I don’t think I was disappointed at all with Japan’s food. Everything tasted amazing..even the McDonald’s.. haha. During one of the days, we took a full tour of Tokyo. We visited the Tokyo Tower, the Imperial Palace, the Meiji Shrine, and so much more. It was definitely worth taking the tour as opposed to traveling around by ourselves, especially considering that we got to see so many different locations over a limited amount of time. We wouldn’t have been able to do it ourselves.
Although we were in Japan for a limited amount of time, my mom and I were quite excited by the food scene in Japan and took a lot of pictures of different types of food. So I’m going to continue on with my Japan trip recap on another post.
Look forward to it!
Next up: hello kitty pastries!!!
Foo Foo Tei (鳳鳳亭, “phoenix pavilion”) is one of Hacienda Heights’ great ramen hotspots (846 Yelp reviews as of date). I’ve heard this place mentioned by many people when I tell them I’m from that area. This past week, I finally tried it for myself, accompanied by my sister.
The place itself is in a rather obscure part of town. It’s located in a seedy industrial area, neighboring factories and auto shops. The interior is modest, with few decorations and plain furnishings. The table was rather sticky on my visit. But there was a bustling lunch crowd, happily slurping away their ramen noodles.
The menu, 6 pages long, was overwhelming at best. There were hundreds of items available. For an indecisive diner like myself, it was a bit taxing to find something I wanted. I suggest you look at their online menu before dining there, to save time.
My sister was already set on what to order: the #17 ramen: nanchatte tonkotsu, with a 75¢ add-on of corn. The broth in tonkotsu ramen is made from simmering pork bones. However, Foo Foo Tei’s twist is that it substitutes pork with tofu. The broth was noticeably less milky (perhaps because it lacks the dissolved pork fat and collagen).
On the contrary, the broth was creamy and light, but I didn’t enjoy the noodles. Also, I found the soup base to be a bit too salty (perhaps it’s just my personal preference). The slices of pork were tasty though. The portion size was humongous, enough to split between the two of us.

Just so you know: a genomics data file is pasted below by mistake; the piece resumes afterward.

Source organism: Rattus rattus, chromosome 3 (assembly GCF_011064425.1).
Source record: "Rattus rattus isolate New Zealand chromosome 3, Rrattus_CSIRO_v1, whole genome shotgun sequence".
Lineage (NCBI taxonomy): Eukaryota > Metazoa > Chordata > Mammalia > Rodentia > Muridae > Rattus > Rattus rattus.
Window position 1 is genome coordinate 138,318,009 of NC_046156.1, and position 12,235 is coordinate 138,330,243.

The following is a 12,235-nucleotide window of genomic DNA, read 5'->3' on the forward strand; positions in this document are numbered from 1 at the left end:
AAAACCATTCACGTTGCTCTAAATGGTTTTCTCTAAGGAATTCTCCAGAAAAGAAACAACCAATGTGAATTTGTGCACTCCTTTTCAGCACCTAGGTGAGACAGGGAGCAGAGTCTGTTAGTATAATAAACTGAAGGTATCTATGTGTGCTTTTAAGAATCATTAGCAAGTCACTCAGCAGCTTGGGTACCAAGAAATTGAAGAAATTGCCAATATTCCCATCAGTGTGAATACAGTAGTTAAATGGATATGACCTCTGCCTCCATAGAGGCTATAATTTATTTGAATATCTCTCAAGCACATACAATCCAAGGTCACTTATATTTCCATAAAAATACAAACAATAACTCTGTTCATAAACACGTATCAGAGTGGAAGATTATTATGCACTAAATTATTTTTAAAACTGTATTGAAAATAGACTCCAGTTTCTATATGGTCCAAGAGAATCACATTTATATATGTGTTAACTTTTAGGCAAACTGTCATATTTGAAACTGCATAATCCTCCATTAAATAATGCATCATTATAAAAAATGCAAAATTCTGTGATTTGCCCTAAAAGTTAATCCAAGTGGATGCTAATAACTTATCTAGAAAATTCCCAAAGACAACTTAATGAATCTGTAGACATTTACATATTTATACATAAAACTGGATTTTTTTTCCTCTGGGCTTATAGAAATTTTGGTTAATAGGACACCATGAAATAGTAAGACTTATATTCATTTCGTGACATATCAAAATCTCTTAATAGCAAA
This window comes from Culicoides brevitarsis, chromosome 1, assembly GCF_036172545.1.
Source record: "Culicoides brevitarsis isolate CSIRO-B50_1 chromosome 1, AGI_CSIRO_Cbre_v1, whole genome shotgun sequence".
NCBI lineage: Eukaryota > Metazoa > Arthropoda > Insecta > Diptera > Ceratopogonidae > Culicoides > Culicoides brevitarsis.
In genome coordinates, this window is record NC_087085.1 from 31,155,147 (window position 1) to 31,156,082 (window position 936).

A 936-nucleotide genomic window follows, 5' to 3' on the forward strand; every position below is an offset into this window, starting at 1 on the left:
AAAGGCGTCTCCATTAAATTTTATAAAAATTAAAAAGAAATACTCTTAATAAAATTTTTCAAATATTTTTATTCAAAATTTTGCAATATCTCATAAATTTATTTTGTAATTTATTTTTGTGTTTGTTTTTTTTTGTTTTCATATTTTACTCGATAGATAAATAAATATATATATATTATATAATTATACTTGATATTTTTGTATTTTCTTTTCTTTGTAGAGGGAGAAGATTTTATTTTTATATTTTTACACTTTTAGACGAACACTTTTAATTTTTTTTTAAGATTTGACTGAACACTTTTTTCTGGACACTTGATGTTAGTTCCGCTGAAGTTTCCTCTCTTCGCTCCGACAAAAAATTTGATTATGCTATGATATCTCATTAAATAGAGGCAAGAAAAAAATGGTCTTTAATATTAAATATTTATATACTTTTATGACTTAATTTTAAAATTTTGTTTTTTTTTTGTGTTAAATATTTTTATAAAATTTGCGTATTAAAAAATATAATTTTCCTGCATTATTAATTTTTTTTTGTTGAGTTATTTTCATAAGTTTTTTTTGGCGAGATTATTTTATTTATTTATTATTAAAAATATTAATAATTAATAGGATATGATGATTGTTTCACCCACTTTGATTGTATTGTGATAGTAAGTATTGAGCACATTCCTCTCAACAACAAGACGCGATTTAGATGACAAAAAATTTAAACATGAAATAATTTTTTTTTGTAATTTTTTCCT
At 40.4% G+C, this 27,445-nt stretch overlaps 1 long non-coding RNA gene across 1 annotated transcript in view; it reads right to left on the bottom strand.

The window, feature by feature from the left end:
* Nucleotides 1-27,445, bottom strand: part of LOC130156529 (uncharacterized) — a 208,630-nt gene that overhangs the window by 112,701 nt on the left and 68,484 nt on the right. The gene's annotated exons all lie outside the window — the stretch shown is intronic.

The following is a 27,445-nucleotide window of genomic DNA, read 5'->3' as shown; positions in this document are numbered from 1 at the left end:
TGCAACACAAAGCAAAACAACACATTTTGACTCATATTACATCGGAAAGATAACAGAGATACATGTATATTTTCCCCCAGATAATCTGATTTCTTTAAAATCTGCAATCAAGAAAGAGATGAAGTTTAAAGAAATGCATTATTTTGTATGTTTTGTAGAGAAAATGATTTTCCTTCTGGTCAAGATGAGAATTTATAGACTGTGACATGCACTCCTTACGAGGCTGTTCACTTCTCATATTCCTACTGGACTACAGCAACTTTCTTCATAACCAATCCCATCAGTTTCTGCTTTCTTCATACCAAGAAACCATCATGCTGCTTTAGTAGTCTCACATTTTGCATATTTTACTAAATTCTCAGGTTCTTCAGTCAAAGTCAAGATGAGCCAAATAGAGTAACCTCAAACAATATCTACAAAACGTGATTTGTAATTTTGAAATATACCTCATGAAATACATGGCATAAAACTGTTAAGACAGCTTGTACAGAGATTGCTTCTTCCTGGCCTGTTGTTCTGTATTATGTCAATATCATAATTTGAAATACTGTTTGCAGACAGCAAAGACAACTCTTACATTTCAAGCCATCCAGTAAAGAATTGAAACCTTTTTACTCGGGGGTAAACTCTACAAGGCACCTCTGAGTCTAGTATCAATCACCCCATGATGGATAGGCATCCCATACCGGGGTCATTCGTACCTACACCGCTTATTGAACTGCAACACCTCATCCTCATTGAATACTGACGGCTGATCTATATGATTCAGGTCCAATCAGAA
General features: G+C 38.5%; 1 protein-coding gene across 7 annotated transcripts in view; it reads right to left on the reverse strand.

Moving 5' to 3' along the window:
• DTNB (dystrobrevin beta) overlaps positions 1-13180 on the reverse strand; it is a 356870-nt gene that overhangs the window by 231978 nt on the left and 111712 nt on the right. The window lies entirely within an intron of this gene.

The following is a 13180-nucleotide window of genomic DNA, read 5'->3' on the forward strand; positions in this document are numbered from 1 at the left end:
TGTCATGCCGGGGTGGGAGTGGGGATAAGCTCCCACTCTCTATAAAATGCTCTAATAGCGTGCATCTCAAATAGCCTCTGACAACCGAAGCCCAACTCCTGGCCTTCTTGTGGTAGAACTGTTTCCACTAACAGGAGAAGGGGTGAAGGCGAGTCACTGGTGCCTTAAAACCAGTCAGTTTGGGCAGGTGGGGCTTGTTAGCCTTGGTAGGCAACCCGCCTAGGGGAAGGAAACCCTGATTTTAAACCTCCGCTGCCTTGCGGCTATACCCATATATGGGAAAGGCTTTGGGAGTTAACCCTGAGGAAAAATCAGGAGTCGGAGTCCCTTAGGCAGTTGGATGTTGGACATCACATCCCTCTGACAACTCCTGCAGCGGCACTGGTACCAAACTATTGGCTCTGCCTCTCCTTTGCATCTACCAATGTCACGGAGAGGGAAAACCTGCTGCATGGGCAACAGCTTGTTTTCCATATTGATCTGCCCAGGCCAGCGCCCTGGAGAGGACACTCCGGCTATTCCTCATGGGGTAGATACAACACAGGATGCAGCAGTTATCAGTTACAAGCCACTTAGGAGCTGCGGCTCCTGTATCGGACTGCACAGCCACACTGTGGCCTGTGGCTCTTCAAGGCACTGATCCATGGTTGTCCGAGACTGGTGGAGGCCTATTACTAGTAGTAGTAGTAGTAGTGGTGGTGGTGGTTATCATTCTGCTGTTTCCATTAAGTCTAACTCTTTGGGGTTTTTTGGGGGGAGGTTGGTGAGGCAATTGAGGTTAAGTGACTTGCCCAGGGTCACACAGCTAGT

Our second and final order was the takana bacon fried rice, a pretty basic dish that could be replicated at home with ease. Takana is a Japanese type of mustard green similar to Chinese kiam tsai (鹹菜). The whole dish combines scrambled eggs, bits of bacon, mustard greens, garnished with some ginger and green onions. It was tasty, but as expected, the portion size (for $6.50) was surprisingly large. This dish could have easily been shared among four people. (I was disappointed the dish had tiny bits of bacon sparingly sprinkled…)
Although I was a bit underwhelmed, considering all the praise Foo Foo Tei has been getting, it’s definitely a solid place for a hearty Japanese meal. Don’t come alone, or else you should prepare yourself to box up the leftovers.
15018 Clark Ave
Hacienda Heights, CA 91745
I’m trying to post a little bit more this week to make up for the lack of activity that is to come from myself for the next 3 weeks. I will leaving for Asia this Saturday, June 16th. I’ll be in Thailand, Indonesia, and Japan. I promise to share my amazing food adventures when I return. 🙂
Meanwhile, my cousin is currently visiting from Indiana for the week. He’s going with us to Thailand then to Indonesia. Whenever he’s here, I always take him to eat whatever he wants. One of the funniest things he told me before coming here was about a conversation he had with a friend.
Friend: ” So what are you going to do in LA?”
Cousin: ” I’m going to get fat.”
Haha! Man, oh man, do I take LA food for granted.
Anyhow, we went to Shinsengumi, which is one of his favorite ramen restaurants here in LA. It is definitely one of my favorites, considering it’s close by and accessible.
You can order either a regular size of ramen or a 1/2 order. I usually go with the regular. With the regular size, you can also add an additional order of noodles if you’re still hungry for $1. However, you can’t do this with the 1/2 order ramen.